The able soldier kneels down, and cradles that of the fallen one. He does not abandon him, and he waits as the monster lumbers closer. A monster who’s one foot would crush them into paste. A monster whose foot can crush dozens if they were to lie in wait. Now, for today, only two wait for the end. An end that can undo them most quick.

The Lady becomes confused over why the soldier who can escape does not abandon the other. She wonders why, she wonders how, how can such a selfless action be possible on the battleground. The Lady almost forgets herself, almost forgets to hope, to feel the very thing that makes up her soul. As the monster walks slower she begins to think she knows why.

The Lord asks her, “What is it that catches your eye?”

Simply, she says, “My third attempt.”

With that, she flies like a shooting star from up so high. She flies down, she flies by the eyes of the monsters who cannot yet see her. She flies to the soldiers who wait for imminent death. She flies before them.

As the two brothers of war cling to each other, awaiting the end, they find themselves watching the mechanical monster’s foot coming to crush them. Then suddenly, in a blur of light, and a blur of love, a woman beyond even their wildest dreams appears before them. 

She encompasses them, embraces them close. They find solace in dying in her arms. They close their eyes and wait as they feel the shadow of death come for their souls. The amputee slips away before the foot even comes.

Then a grind and a halt sounds off before the head of Lady Love and the surviving soldier. They feel the shadow, and the soldier feels the coldness of the being standing over him.

The Lady looks up and behind her to see her Lord, standing at her rescue. His arms over his head, holding the monster’s foot over him, now incapable of finishing it’s step. He holds it without shaking, without sweat. No man made monster can cause him to struggle. Effortlessly, Lord Dread tosses the leg aside, and causes the monster to tumble.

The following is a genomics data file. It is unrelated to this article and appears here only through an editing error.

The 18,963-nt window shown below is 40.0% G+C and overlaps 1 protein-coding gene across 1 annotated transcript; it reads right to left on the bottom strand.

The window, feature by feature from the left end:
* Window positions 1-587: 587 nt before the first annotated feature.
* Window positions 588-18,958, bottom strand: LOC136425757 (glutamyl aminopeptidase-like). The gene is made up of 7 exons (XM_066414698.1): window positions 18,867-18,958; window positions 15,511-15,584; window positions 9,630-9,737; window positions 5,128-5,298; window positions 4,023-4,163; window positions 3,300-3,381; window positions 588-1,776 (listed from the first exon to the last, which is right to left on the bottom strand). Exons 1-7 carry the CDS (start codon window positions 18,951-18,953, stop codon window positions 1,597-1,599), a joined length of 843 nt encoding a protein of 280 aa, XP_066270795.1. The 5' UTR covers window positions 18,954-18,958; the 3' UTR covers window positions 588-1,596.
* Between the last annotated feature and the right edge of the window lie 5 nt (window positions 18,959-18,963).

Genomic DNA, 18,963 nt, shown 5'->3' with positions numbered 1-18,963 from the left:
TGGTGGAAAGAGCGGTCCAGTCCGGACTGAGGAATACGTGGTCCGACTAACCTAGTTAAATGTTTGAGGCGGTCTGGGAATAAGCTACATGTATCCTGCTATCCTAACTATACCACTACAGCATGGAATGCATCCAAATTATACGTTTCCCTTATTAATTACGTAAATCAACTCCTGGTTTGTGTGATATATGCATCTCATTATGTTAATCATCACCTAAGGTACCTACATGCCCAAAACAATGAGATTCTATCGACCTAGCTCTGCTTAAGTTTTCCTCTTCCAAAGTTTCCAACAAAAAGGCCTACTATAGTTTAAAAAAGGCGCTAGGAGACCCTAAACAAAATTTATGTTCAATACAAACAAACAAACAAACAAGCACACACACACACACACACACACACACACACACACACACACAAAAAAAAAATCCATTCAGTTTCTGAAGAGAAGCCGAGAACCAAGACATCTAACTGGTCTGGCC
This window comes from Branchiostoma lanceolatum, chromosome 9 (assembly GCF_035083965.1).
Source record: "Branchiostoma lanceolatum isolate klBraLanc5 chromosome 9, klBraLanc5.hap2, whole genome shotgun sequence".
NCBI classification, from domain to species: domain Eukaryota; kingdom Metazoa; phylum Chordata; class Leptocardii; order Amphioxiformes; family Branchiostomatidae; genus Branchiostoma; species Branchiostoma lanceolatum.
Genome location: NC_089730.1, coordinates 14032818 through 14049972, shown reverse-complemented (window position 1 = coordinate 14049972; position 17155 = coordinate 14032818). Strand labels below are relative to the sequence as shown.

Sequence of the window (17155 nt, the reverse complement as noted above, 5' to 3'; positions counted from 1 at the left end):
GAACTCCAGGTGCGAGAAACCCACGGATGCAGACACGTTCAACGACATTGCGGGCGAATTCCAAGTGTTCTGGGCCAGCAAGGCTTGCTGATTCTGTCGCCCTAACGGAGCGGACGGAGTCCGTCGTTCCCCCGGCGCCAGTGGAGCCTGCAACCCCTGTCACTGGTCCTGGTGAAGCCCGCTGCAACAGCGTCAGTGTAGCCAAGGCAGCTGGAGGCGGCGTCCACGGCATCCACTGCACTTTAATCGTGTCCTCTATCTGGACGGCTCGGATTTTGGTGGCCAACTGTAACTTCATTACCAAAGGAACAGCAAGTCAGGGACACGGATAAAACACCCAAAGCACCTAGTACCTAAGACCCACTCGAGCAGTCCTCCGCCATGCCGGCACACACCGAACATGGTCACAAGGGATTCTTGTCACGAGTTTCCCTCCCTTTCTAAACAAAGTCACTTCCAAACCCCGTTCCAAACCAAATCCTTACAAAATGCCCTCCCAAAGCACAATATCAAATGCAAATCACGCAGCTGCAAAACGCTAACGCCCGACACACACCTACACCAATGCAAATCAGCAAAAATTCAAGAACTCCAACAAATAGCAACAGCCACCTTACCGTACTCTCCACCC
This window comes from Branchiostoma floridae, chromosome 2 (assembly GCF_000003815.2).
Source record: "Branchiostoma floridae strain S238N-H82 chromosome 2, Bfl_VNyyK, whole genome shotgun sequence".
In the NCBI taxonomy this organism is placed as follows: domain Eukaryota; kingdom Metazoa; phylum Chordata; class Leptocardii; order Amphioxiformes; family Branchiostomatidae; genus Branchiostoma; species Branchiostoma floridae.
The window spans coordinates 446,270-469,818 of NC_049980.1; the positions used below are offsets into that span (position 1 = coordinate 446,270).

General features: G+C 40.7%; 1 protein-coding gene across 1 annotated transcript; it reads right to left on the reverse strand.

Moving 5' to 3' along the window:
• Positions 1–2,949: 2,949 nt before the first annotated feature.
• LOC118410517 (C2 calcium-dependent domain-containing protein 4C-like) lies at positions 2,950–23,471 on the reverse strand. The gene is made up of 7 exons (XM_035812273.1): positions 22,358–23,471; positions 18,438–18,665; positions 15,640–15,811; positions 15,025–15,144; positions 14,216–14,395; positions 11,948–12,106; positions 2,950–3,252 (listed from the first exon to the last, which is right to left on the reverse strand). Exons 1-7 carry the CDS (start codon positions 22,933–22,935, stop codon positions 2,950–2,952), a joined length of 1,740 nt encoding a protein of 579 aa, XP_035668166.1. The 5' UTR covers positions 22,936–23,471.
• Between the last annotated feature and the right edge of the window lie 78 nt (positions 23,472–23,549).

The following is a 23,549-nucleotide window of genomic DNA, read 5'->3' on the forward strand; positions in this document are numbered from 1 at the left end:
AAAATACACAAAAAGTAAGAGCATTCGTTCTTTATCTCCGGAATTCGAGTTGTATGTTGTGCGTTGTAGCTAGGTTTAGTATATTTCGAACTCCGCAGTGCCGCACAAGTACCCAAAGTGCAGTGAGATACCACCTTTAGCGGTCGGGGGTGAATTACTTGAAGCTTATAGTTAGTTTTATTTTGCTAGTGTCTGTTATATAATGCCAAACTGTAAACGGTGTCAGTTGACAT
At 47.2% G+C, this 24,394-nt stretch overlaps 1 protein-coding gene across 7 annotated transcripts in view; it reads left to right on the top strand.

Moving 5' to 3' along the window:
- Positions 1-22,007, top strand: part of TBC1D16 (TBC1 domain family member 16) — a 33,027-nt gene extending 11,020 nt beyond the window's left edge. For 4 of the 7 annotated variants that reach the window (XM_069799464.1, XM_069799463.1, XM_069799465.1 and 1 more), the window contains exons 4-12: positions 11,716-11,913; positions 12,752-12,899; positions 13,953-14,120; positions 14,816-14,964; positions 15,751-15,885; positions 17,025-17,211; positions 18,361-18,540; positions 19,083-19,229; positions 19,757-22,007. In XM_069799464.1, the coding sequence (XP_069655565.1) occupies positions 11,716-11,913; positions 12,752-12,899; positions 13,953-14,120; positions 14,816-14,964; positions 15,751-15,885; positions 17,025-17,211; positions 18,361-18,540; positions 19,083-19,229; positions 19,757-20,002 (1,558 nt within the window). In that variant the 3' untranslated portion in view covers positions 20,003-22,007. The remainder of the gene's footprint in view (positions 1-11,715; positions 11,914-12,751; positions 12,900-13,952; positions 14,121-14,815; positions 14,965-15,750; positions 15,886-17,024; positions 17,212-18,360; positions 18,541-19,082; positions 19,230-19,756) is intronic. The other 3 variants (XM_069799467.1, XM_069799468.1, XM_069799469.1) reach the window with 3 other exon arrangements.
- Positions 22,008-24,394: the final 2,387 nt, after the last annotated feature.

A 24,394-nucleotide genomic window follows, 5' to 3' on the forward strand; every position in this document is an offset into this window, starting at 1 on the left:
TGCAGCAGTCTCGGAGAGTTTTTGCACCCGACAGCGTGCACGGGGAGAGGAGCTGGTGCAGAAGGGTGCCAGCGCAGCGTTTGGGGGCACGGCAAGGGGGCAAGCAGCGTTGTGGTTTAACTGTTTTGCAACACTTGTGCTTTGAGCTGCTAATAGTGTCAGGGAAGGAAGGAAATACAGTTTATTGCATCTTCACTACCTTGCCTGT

“Why have you saved this man?” the Lord asks, in an almost annoyed and cold tone.

The Lady informs him, “For what reason could he possibly stand by his comrade?” Then she turns to them with a warm smile, and looks upon them to realize that one is already dead. Her smile disappears. She asks the living man, “Why did you come to die alongside your friend?”

The man, or really the boy, is speechless before the Incarnations. He knows not what they are, he understands nothing about them or their power, their alignment, or their purpose before him. He forgets to answer. The Lady must repeat her question. “Why did you come to die alongside your friend?”

The man looks down and then up again, pondering her question. He admits to the goddess before him, “He wasn’t my friend. I don’t even know his name.” His accent strong and representative of his motherland.

“You came to die alongside a stranger?” the Lord questions.

“I-I, I guess,” the boy utters. 

The Lady places a hand of warmth against his cheek, and assures the boy, “Never worry about us, we will never seek to harm you, no matter your answer.” He doesn’t know why, but he believes her without doubt.

He begins to explain, “I saw, this man… as I was running away. So many others had gotten ahead. I was running alone! I was going to die alone… Then I saw him, lying in pain. He was going to die alone too. I thought we could die together.” Then as he looks at the corpse in his arms, he remarks, “Now it’s just going to be me.”

The Lady and Lord stand silent for a time, not really sure of who this man proves right. The Lady thinks to ask him, “What was it that propelled you forward? What emotion? What feeling?”